Old food in the fridge you know you probably won’t eat, like leftovers. Not having space for food can be challenging. In my experience, these full fridges often had things that could easily be thrown out, like almost empty jars. One interesting thing I have seen in many houses–even the nicest, cleanest ones–is the amount of expired foods in fridges, and especially pantries, like really expired. People stock up on so much stuff they must forget they have it.
Sometimes it might not be possible to move certain things, but if so, things like items stored in the guest bedroom, kids toys in common areas if there are a lot of them, personal care items off the bathroom counter to make space for the sitter’s
Like other sitters have said, sitters will care most about a clean space.
I rent my guest bedroom on Airbnb, the same bedroom that most of my housesitters stay in (with the option of staying in my more “lived in” master bedroom.)
I figure that Airbnb guests and house sitters want a lot of the same things: A clean & uncluttered space (including bedroom, bathroom, kitchen and other spaces they’ll be using,) clear instructions on how use home appliances, heat/AC, where to find towels, extra blankets, etc., and also information about the neighborhood (where to shop, eat out, hear music, etc, public transit, parking…)
There are differences, of course, with house sitters, I’m also giving pet & plant & home care instructions, and, since I won’t be around, I’m giving more details about the house than I do to Airbnb guests who I’m largely here with, but I do clean and tidy the house the same for Airbnb guests as I do for house sitters. Why wouldn’t I?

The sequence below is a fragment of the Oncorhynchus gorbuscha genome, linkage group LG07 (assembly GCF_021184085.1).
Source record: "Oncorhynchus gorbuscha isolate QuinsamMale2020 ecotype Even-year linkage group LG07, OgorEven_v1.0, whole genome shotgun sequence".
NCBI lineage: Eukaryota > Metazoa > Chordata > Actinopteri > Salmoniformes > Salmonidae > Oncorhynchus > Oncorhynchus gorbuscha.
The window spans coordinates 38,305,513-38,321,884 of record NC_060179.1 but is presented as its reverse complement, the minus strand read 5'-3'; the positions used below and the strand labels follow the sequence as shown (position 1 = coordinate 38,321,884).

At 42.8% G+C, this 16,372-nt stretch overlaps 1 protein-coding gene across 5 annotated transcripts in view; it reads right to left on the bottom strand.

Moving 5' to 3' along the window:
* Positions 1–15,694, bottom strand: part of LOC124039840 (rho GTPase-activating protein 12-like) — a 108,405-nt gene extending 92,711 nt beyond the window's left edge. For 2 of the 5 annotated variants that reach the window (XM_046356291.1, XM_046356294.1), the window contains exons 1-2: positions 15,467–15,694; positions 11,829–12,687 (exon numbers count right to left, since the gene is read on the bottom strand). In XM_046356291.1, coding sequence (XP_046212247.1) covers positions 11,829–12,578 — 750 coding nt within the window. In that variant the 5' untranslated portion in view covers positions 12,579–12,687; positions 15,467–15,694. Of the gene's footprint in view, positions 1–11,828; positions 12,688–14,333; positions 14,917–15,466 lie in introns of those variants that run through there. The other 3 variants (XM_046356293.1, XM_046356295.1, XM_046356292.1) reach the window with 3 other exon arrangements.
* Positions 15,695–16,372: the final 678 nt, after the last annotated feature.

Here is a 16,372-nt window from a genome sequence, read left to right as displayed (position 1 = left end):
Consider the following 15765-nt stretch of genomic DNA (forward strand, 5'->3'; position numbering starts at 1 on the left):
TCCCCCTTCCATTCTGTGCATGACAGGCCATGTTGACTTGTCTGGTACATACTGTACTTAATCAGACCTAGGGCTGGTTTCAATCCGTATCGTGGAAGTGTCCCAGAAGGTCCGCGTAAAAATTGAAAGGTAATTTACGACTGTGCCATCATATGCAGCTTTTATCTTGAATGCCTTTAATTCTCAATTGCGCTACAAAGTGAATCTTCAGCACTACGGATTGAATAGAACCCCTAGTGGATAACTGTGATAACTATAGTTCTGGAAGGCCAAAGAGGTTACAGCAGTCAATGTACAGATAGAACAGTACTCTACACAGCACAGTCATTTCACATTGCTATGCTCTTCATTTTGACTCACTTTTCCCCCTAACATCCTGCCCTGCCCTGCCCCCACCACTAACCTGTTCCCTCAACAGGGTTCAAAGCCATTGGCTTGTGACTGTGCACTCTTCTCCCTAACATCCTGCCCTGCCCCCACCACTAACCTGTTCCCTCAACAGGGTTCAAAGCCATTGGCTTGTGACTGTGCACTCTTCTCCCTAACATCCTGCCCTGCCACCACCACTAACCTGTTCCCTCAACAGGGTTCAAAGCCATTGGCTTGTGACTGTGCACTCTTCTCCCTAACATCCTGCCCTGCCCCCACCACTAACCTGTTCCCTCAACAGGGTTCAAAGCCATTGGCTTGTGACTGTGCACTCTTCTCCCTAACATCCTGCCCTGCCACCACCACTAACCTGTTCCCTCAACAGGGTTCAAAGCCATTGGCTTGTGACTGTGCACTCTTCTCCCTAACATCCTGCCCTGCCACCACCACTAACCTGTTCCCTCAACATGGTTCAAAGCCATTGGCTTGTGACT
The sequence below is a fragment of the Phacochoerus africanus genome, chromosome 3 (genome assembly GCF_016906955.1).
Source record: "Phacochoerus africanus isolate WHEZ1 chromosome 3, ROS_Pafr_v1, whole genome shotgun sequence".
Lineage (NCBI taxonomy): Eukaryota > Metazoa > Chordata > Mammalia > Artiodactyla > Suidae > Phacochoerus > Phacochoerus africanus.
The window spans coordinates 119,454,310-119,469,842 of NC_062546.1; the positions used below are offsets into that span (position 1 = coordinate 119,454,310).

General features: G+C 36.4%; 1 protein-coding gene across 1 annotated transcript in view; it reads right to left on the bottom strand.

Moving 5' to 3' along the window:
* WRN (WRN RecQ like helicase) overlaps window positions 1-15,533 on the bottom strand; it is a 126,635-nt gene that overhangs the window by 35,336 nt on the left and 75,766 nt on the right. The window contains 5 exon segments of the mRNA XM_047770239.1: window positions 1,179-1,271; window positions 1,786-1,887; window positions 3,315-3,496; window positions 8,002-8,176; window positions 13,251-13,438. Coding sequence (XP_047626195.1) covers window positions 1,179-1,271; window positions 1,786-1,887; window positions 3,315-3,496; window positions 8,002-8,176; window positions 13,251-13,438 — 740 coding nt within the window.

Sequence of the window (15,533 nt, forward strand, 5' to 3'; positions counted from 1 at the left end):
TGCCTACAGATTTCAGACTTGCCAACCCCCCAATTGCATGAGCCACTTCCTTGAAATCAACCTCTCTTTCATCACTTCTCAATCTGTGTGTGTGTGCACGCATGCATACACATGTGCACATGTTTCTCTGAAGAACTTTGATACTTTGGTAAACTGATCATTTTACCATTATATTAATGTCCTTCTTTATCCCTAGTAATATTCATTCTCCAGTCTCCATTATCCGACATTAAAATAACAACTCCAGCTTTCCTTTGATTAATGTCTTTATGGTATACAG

Edited to add: Since I host on Airbnb in my home, my house is certainly “lived in.” I have cats (and their fur, which I try to keep clean…) I have my art on the walls and books on the shelves, it’s not without personality and comfort. But, to me, “lived in” does not necessarily(?) imply not clean and neat.
Sounds great! I am a Sitter and not an Owner, but the Welcome Guide template provided by THS should prompt the inclusion of all of this information. I really appreciate the Welcome Guide.
We started out as home owners needing sitters and that helped a lot in our understanding the HO perspective when we decided to try house sitting ourselves. Have loved the experience and have sat in multi-million dollar mansions and rustic mountain cabins - for us it’s all about finding a new experience or a place that suits our plans.
It’s great that you are thinking about this and it IS important.
First, it makes a big diff if you’re expecting someone to stay for 2 - 3 nights or for two - three weeks. I wouldn’t care too much about space & clutter for a quick stop.
But for a long stay? People want to unpack and feel “at home.” Enough room to unpack suitcases, hang up a few things, put stuff in drawers, a place to set out personal items. Really this is about the bedroom & bathroom they’ll use.
Most sitters will not expect the rest of the home to be made perfect for them!
But maybe the BIG thing you’re telling us is that you need to declutter!
We leased out our home to a family for a year and were shocked at how much stuff was pure clutter we never used, didn’t need.
We stored the important stuff, left some for the renters, but WOW did we have TONS of stuff we’d collected over the years: donated & gave away most of it.
Bottom line: look at what you are offering the sitter for their stay and ask yourselves if you would be comfortable in that environment.
No, I expect a five star hotel!
Joking of course.
As long as the bathroom, bedroom, living space and the kitchen are reasonably clean, I’m happy. Expired groceries etc would not bother me at all, unless something was mouldy or smelly.
The animals are most important to me
In my case it’s enough for me to have a bed, some place in the fridge, fresh towels and bed sheets and a place to put my luggage, that’s it I can live out of luggage for all my stay. So in my case I don’t really care about the stuff in the house. If I have just enough place for my luggage, a bed and a shelf in the fridge - I’m happy